Book Review: Children and Families Act 2014

Children and Families Act 2014

Family Justice Under the New Law

£49.95 - Law Society Publishing: September 2014

I should begin this review with a confession. I have never particularly been a fan of books written about new statutes. They often seem to be hastily-written (for obvious reasons) and do little more than paraphrase the statute concerned. Accordingly, it was with a little trepidation that I went to open the cover of Children and Families Act 2014. Should I have been worried? Read on...

Before opening that cover, I checked the blurb on the back. This informed me that the book "offers you the full text of the parts of the Act dealing with family justice matters, including commentary on each of those parts. It also outlines the major changes, and offers insight into how these may impact the day-to-day practice of the busy family lawyer." All fairly standard stuff for these type of books (even down to the hackneyed reference to "busy" lawyers). My trepidation was not assuaged...

Opening the cover, the contents page tells us that the book includes chapters covering the changes in the areas of public family law, adoption law, children in care, private family law, the Family Court and the Children's Commissioner. There are also seven appendices, more of which in a moment. Each chapter in the book has sections devoted to the changes brought in by the Act under that chapter heading. Most of the sections are sub-divided in to three parts: explaining why the change was suggested, what has changed and how the change will work in practice.

Now, as someone who runs a family law news site, I like to think that I keep up to date with changes being introduced. However, until I read this book I didn't appreciate just how much change the Act has brought with it. I suspect that the same may apply to many practitioners, especially when it comes to areas that they only deal with infrequently, or that are peripheral to their practice. This is where the format of the book comes into its own. Setting out not just each change but also its context and how it will operate in practice, all in an extremely readable style, makes it very easy for that busy family lawyer to come up to speed.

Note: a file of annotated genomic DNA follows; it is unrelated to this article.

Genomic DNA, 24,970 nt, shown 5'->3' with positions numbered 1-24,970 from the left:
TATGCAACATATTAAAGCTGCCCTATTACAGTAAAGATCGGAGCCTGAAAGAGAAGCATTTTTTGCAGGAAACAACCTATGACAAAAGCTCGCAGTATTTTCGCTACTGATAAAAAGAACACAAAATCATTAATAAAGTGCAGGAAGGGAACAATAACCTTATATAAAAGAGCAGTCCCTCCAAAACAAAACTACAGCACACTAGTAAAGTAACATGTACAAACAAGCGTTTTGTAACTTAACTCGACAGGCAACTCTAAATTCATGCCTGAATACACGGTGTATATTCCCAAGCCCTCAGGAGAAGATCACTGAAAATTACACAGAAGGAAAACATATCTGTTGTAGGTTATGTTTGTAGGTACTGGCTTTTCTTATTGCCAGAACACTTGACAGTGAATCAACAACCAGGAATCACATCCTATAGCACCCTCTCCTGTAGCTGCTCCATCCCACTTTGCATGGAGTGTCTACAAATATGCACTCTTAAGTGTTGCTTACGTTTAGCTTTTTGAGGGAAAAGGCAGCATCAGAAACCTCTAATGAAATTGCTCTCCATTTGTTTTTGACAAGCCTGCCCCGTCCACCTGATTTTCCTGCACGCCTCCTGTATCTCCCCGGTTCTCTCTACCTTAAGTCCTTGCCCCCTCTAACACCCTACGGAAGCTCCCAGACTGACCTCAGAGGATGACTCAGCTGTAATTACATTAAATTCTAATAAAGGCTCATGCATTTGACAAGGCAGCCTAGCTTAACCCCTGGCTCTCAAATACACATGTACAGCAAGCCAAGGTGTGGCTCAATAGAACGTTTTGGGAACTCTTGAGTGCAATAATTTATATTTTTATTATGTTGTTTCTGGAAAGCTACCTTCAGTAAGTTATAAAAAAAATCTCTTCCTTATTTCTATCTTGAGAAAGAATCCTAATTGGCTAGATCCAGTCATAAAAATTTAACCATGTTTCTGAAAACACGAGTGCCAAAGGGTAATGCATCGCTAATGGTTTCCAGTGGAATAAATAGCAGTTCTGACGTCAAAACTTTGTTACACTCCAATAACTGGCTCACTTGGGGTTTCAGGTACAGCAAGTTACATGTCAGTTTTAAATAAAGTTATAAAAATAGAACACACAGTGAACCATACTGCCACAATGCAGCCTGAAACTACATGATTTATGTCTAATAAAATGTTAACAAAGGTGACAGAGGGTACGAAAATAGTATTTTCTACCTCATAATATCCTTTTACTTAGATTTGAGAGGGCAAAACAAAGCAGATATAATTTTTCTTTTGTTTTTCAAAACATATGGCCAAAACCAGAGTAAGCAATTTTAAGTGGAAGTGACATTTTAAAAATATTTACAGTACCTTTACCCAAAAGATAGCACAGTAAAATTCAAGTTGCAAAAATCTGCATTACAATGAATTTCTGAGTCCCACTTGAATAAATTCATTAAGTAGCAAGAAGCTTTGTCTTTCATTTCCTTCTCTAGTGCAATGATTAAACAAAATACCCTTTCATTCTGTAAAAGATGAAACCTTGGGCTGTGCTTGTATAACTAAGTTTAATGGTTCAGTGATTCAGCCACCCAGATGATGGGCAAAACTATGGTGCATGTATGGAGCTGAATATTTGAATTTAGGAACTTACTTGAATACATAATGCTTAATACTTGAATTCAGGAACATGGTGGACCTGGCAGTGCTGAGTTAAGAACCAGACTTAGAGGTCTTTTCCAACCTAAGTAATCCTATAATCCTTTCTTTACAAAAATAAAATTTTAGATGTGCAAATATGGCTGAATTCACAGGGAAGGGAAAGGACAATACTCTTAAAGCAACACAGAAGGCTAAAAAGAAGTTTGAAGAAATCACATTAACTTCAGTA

I also agree with much of the practical advice given by the author. For example, when discussing the presumption of parental involvement to be brought in by section 11 this autumn (according to the MoJ/DfE) he says:
"The way in which solicitors advise their clients should not, in the author's view change as a result of the introduction of the presumption. Most family lawyers will be used to explaining to clients that the current child development thinking/discourse promotes the idea of it being best for children if they can enjoy a relationship with both parents (whatever form that relationship may take) and that this has been Government policy for several years."
Nice to see some common sense on that one.

As mentioned above, the book has seven appendices. They are as follows:

1 - Relevant extracts from the Act.
2 - The PLO.
3 - The CAP.
4 - The PLO flowchart and the CAP flowchart.
5 - A table setting out the stages of a public law application, as per the CAP.
6 - A template proposal for permission to instruct an expert, in accordance with FPR 2010, Part 25.
7 - Further reading, which does not just list items, but also gives the web address where they may be found - extremely useful.

There is not a lot that is new in the appendices, but it is useful to have all of the sources in one place, particularly as one is often checking them as one reads through the main text.

I am pleased to say that my original trepidation regarding this book was entirely misplaced. Yes, the book does everything that books of this type set out to do, as mentioned in the cover blurb, but the author goes further, producing something that really is genuinely helpful to practitioners. Children and Families Act 2014 is both a book to read from cover to cover (or at least the main text) to get an overview of the Act's family justice provisions, and a textbook to consult when necessary. I highly recommend it.

Children and Families Act 2014 can be purchased from the Law Society Bookshop, here.